Teaching children to practice self-control has life-long benefits
by Gregory Ramey, PhD, child psychologist at Dayton Children's and Dayton Daily News columnist

What would happen if you put a marshmallow in front of your 4-year-old and gave him a choice? He can eat the marshmallow immediately or wait 15 minutes and get two marshmallows. What would he do?

In a series of experiments in the 1970s, researcher Walter Mischel studied self-control in young children. Four-year-olds were left alone in a room with a single marshmallow and told to ring a bell when they wanted the adult to return.

Some youngsters ate the one marshmallow immediately, while others used various distraction techniques and waited 15 minutes so as to get two treats. Researchers studied these two groups of students again when they graduated from high school and found significant differences between the groups.

Preschoolers who demonstrated high levels of self-control at age 4 did significantly better in high school. In comparison with their impulsive counterparts, the self-control students achieved higher levels of academic success, scored 200 points higher on their SATs and were rated higher on social competence and dependability.
The ability to say "no" to something good today for the sake of something better tomorrow is critical to your personal and professional success. [see more results here for consequence adult outcomes of self-control kids]

Why is self-control important?

Psychologists refer to this skill as self-control, the willingness to delay immediate gratification. Musicians practice endless hours to perform a single piece of music. Students study instead of watch TV. Athletes devote years of their lives to prepare for an Olympic event that may last only a few minutes.

The concepts of self-control, delayed gratification and discipline seem so counter to our cultural values. We use our credit cards because we want things right away. We become inpatient if we wait more than a few moments at a drive-through McDonalds. We eat ourselves into obesity and poor health because it feels good, with little consideration of the long-term consequences.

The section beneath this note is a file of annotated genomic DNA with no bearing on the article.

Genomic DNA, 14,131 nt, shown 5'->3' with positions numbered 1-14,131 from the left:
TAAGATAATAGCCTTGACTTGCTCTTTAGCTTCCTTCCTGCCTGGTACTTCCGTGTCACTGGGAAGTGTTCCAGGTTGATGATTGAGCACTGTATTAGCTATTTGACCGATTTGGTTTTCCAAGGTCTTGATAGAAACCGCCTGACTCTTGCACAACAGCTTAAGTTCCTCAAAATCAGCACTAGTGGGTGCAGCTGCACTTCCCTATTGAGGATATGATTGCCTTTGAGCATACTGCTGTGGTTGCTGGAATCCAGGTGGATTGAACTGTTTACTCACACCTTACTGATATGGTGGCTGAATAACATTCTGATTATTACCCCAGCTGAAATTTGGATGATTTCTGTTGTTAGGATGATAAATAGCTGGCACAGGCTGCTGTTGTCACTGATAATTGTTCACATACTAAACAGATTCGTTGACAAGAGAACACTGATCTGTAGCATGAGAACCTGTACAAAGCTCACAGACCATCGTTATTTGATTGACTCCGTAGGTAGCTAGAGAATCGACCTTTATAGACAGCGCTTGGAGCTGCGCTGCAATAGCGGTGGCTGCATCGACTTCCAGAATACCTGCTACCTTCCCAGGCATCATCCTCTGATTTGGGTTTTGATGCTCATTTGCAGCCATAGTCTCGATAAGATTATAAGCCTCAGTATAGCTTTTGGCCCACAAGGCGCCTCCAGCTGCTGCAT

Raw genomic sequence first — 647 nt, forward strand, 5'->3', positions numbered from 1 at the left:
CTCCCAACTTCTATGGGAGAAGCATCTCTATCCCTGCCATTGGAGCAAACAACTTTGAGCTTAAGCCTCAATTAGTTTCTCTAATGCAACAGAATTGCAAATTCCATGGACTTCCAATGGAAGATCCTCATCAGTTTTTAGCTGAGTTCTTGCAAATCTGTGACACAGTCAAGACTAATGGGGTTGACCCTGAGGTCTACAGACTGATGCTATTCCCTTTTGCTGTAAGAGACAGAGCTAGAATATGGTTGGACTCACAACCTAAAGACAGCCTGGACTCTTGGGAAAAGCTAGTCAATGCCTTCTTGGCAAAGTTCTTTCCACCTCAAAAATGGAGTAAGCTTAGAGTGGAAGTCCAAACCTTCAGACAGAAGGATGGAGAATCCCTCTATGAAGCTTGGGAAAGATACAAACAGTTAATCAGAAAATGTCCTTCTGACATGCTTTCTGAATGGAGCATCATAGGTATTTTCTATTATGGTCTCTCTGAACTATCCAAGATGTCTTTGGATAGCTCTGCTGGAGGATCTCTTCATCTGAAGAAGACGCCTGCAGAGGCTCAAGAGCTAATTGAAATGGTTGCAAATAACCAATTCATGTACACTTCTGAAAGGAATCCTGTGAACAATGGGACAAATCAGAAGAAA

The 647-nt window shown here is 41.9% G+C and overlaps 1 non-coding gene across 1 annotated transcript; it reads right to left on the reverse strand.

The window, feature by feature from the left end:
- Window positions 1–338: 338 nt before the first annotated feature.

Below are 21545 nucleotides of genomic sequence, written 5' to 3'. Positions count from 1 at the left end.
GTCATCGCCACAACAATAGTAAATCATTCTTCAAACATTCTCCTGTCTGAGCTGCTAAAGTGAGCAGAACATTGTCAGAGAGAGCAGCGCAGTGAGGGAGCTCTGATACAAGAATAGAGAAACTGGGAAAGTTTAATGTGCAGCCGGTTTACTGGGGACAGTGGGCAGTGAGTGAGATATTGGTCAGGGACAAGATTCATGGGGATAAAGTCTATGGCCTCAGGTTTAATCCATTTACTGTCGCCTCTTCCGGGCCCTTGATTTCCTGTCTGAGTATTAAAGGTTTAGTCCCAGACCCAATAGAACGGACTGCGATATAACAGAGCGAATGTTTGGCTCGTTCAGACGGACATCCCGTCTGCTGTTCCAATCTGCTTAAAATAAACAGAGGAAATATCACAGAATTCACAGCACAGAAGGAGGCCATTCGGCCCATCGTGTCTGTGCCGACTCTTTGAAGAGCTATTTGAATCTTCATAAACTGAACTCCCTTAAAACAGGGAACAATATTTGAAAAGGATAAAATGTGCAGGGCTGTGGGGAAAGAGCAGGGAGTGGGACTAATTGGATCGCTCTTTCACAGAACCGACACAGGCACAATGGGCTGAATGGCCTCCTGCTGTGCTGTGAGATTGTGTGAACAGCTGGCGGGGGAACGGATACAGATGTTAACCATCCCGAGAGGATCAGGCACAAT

The good news is that self-control is not an inborn trait, but a skill that can be taught and nurtured at an early age.

Helping your child achieve self-control

- Talk about self-control. Don’t be reluctant to talk about the importance of discipline and delayed gratification. Don’t lecture your children on this issue, but teach them strategies they can use to be successful. In the Marshmallow Studies, successful 4-year-olds didn’t focus about the treat, but instead distracted themselves by thinking about other things. Preaching to your child to shut off the TV and go study won’t work. Instead, teach them strategies to organize their time so they finish segments of their work before they reward themselves with TV or video games.

- Reward delayed gratification. It’s hard at times to study, practice piano or do football drills. Acknowledge your child’s efforts and specifically praise their willingness to work hard at something that won’t have immediate positive consequences. For high school students, encourage them to save some of the money they earn. One parent agreed to double whatever money her daughter saved in the bank over one year.

- Model good behavior. Talk about your own strategies to achieve self-control. “I really feel like some ice cream right now, but…I want to lose some weight so let’s not keep any ice cream in the freezer.” Talk about what strategies you use to be successful. “I’m trying to watch less TV, so I plan one 15-minute activity I want to accomplish every night before I turn on the TV.”

Let your child see the human side of you. From childhood through adulthood, we all grapple with issues of self-control and discipline, and sometimes fail more often than we’d like. Talking about the importance of this skill and effective strategies are key in helping your children achieve the freedom of self-control.

Related Articles:
Teaching Your Child Self-Control
A few suggestions on how you can help your child learn to control his or her behavior.

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